The first leg of our journey around the country has begun — almost.
There’s one more load of last minute items to drop off at the storage unit, then a car to reload with what Ace and I will need for our month, or two, or three, on the road.
A few hours from now, Ace, who has been stressing out with all the packing up and furniture moving, will jump in the back of the Jeep, and settle in for the nine-hour drive to North Carolina.
For the past two weeks, he has known something is up, generally going into his crate or the backyard and assuming a position — head between his paws — that seems to say “Harrrumph, I’m not sure I like this.”
When I disassemble his crate about an hour from now, he’ll grow even more disconcerted, up until the moment he jumps into the vehicle and we get rolling. Then he’ll stick his head out the window, suck in some fresh air and be fine with the world. I’m hoping I will be too.
A few hours from now, I will either be feeling liberated, or thinking “ohmigod, I don’t have a home … what have I done?”
The plan? Well, there’s not much of one. After a stop in North Carolina to visit Ace’s grandma, we’ll push on to Alabama, for my son’s high school graduation. After that, we’ll meander west, eventually hitting Arizona. In other words, we don’t really know where we’re going, but we hope to have a good time, find some good dog stories and sample some dog friendliness as we make our way there.
Basically I decided to stop paying rent for a while, and — the book that has kept me busy for the past year being done — catch up with family and friends, all while reporting for ohmidog! from the road and continuing the job search.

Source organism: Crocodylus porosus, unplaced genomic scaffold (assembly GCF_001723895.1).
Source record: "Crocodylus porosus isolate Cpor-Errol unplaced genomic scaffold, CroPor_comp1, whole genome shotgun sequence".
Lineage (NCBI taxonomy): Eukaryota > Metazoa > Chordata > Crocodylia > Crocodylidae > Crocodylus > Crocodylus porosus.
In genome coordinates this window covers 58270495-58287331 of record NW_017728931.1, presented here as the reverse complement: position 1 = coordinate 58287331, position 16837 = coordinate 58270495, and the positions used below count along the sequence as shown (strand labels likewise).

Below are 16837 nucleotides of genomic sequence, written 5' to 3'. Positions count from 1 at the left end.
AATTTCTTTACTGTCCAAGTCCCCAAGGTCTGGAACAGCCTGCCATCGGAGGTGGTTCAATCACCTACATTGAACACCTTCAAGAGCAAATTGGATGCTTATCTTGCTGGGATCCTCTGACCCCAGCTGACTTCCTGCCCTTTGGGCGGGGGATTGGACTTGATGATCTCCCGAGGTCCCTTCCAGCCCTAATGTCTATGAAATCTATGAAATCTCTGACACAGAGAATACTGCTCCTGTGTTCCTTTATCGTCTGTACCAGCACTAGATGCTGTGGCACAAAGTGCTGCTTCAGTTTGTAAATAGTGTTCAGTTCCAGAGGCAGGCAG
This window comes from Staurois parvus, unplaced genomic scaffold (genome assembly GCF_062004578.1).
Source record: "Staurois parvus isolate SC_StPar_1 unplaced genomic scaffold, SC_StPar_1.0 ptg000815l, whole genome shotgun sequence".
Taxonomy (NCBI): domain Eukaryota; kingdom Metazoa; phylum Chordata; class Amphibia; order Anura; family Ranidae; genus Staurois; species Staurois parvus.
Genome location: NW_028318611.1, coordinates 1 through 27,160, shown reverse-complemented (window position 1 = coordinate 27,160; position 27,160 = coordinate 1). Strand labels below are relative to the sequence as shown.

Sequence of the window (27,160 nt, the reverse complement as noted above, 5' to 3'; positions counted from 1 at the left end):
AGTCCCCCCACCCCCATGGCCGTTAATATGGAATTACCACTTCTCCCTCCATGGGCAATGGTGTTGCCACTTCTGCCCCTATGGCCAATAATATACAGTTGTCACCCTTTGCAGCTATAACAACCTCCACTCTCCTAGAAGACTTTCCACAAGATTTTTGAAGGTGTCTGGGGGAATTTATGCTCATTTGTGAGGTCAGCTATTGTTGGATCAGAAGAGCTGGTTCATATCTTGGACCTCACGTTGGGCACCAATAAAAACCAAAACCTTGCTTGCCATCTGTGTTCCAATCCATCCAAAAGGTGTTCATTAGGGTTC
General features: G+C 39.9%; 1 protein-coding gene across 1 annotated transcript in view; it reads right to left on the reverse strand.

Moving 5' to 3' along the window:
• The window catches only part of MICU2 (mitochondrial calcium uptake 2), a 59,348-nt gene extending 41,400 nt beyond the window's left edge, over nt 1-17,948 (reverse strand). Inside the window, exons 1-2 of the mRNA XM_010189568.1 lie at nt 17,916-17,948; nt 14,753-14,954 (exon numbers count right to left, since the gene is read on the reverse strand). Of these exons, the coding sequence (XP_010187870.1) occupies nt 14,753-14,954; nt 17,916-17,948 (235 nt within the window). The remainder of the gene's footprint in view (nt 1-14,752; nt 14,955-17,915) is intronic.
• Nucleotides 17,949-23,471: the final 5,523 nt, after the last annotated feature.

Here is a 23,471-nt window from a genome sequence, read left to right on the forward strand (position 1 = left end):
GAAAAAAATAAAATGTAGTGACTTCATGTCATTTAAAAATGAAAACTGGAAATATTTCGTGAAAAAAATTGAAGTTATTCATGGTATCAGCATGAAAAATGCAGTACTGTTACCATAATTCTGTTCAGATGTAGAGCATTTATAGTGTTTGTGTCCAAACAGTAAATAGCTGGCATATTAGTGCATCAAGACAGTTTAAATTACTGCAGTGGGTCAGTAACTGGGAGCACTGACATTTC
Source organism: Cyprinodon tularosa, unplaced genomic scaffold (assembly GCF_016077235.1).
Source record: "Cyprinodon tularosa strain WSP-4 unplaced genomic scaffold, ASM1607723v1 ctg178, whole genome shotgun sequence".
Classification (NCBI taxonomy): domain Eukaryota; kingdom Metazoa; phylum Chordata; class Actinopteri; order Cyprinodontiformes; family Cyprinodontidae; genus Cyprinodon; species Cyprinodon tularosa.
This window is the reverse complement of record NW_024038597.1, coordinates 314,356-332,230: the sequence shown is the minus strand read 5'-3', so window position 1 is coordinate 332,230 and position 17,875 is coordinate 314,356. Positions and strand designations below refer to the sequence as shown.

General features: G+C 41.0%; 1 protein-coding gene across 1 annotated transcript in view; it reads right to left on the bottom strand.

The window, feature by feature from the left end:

How the latter goes will determine whether we return to Baltimore, which a big part of me is sad to be leaving — even after the city left me two goodbye notes, in two days this week, both slid under the windshield wiper of my car, which I’d parked on the illegal side of the street for moving purposes.
Thanks to all of our friends for helping us get on our way — to Dan and Marite for taking my fish, to Diane for the oatmeal cookies, to Don for helping me move the heavy stuff, to Tamara for far too many things to mention, to Tobey for the send-off party, and to all the humans and dogs at Riverside Park who were Ace’s friend, and mine.
With some trepidations (I’m pretty sure I packed the trepidations), we depart. We might get a little misty as we pull out of town, waiting for that feeling of liberation to kick in. I predict that will come once we get south of Washington. If it doesn’t, if we get that far and still feel sad, we know what to do:
Stick our heads out the window, take a deep breath and let our ears flap in the breeze.